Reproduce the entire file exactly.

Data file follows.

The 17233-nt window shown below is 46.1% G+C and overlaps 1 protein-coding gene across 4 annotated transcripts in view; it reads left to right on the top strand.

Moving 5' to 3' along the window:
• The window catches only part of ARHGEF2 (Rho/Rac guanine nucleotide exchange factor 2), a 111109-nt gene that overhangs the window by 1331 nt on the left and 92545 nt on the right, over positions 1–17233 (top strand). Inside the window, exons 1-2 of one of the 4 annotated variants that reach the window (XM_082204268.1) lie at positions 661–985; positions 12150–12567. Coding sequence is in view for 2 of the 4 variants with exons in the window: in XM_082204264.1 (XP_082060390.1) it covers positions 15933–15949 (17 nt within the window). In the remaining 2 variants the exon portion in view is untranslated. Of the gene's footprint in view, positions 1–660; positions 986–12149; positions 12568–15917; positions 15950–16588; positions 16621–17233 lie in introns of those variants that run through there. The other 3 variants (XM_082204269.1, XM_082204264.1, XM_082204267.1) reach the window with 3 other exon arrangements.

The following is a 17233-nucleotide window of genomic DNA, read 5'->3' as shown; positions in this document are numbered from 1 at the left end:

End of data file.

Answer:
The 17233-nt window shown below is 46.1% G+C and overlaps 1 protein-coding gene across 4 annotated transcripts in view; it reads left to right on the top strand.

Moving 5' to 3' along the window:
• The window catches only part of ARHGEF2 (Rho/Rac guanine nucleotide exchange factor 2), a 111109-nt gene that overhangs the window by 1331 nt on the left and 92545 nt on the right, over positions 1–17233 (top strand). Inside the window, exons 1-2 of one of the 4 annotated variants that reach the window (XM_082204268.1) lie at positions 661–985; positions 12150–12567. Coding sequence is in view for 2 of the 4 variants with exons in the window: in XM_082204264.1 (XP_082060390.1) it covers positions 15933–15949 (17 nt within the window). In the remaining 2 variants the exon portion in view is untranslated. Of the gene's footprint in view, positions 1–660; positions 986–12149; positions 12568–15917; positions 15950–16588; positions 16621–17233 lie in introns of those variants that run through there. The other 3 variants (XM_082204269.1, XM_082204264.1, XM_082204267.1) reach the window with 3 other exon arrangements.

The following is a 17233-nucleotide window of genomic DNA, read 5'->3' as shown; positions in this document are numbered from 1 at the left end: